Rock Harbor Trail and Tobin Harbor Trail – 3 Mile Camp to Rock Harbor & the Stoll Trail – Isle Royale National Park, Michigan
Days – Day 2 of 2 days (plus a third day to day hike)
Distance – Day 2 – 4.4 miles backpacking and a bit over 3 miles of hiking.
Total for trip – 8 miles of backpacking (Rock Harbor to 3 Mile Camp and back), plus another 8 miles of hiking (mostly Stoll Trail)
Type – Back part of an out-and-back, with a loop at the end.
Difficulty: 4 of 10
Total score: 9 of 10
Website – Isle Royale National Park
Open – April to November, 24 hours a day.
Terrain – hills, swamps, forests
Trailhead – 48° 8’45.96″N, 88°29’10.77″W (No need to look for it, the ferry will drop you right off there. This day started at 3 Mile Camp – 48° 7’26.16″N, 88°31’48.28″W
Markings – Painted blazes
Map – If you’re planning on going, I can’t recommend enough getting the National Geographic trail map. I’ve used these on all my non-AT national park adventures, these maps are accurate (I mean, it is National Geographic) and durable, the two things that you need in a map.
Day 2 – Rock Harbor Trail & Tobin Harbor Trail – 3 Mile Camp to Rock Harbor Campsite (4.4 miles), plus a bit of the Stoll Trail
Description – Day 2 dawned bright and early. We ate some breakfast, broke camp, and started backpacking down the trail.
We only had one more night on Isle Royale, so we opted to do the safe thing and backpack back toward the ferry. This way, we wouldn’t be stuck in a race our last day to make the ferry before it departed.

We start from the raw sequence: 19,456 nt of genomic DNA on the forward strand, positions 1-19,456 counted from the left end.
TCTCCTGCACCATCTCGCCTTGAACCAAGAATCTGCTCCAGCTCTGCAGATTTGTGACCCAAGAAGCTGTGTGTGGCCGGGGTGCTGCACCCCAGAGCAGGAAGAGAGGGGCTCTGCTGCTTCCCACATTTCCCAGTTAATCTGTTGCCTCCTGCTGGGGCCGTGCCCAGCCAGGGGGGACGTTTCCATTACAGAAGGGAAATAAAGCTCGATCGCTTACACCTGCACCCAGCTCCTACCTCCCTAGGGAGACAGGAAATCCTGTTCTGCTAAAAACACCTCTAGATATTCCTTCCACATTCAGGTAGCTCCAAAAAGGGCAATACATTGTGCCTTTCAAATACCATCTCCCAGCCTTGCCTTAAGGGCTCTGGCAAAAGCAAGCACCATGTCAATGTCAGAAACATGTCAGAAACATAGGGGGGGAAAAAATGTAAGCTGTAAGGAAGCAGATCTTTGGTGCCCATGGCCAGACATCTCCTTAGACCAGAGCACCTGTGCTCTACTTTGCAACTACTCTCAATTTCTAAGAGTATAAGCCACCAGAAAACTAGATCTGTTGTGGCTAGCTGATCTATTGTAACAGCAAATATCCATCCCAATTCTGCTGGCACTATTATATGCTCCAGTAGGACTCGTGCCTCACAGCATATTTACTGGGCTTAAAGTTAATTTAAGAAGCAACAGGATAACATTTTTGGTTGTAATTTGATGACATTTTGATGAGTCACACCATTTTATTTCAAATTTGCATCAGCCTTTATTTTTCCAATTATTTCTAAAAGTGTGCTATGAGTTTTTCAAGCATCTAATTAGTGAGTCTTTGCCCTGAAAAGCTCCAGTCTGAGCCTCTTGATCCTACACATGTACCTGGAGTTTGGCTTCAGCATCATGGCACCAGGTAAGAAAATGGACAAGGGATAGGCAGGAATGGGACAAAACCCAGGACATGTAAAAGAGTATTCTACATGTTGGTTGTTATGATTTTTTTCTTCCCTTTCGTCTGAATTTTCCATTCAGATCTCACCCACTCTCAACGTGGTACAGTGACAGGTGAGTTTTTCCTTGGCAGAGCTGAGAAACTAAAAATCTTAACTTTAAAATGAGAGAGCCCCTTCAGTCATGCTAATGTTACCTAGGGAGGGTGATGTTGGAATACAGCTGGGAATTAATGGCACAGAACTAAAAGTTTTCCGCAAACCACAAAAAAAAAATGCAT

We opted to start the day by backtracking down the Rock Harbor Trail about 1.8 miles.
At this point, a side trail leads a short distance to Suzy’s Cave, a small cave in the tiny ridge between Rock Harbor and Tobin Harbor. We headed up that trail to check the cave out.
Since we were headed this way anyway, we continued over the ridge and down to the Tobin Harbor Trail. This trail started off very nice.
Once on the Tobin Trail, we quickly ran into the bane of Isle Royale visitor’s existence… biting insects! Luckily, being from Jersey, we’ve had a lot worse. Some bug spray on each of us took care of the problem, and we continued on down past Tobin Harbor.
We knew we were getting close to the lodge when we watched a seaplane take off from the harbor. A bit of a further walk found us at the side trail to the seaplane dock. Of course, we had to take a peek.
We didn’t find any planes (we had just missed the one that had taken off), but there were some nice boats down there that folks had taken over to Isle Royale.
From here, the trail became a surfaced pathway, which looped back to the dock where we had first come onto the island. It was then a short walk down the Rock Harbor Trail to the campgrounds. We had our choice of a small leanto or a campsite. We opted for the campground (not very popular, only one other person camped in a site that night!) to keep the kiddos as far away as possible from the other backpackers.
Even though it was very early afternoon, we figured on being done for the day. Then The Pres and Tree Rider spent 45 minutes riding “horsies” (our hiking poles) around the campsite at top speed. We decided maybe it was time to do some more hiking.
So we did a 3 mile hike out on the Stoll Trail, which was on the opposite side of the Rock Harbor Lodge from where we’d backpacked the last two days. The Pres went slow, checking out lots of things alongside the trail along the way, so we did a partial loop instead of the whole trail. Tree Rider and I would hike this whole trail tomorrow morning, so I’ll save the pictures for that post.
We ended up back at the National Park Service Ranger Station at the dock. There, we got some treats from the small store there (ice cream!) to celebrate the end of our backpacking miles, then got some pictures at the park sign.
Nearby – Nothing. Beautiful nothing. It’s amazing.
Warning: A non-numeric value encountered in /home/customer/www/southjerseytrails.org/public_html/wp-content/themes/engine/functions/reviews.php on line 338
The highlight of this park is 165 miles of backpacking trails in one of the least visited national parks in the country.
Michigan is oh-so-far-away.
Leave a Response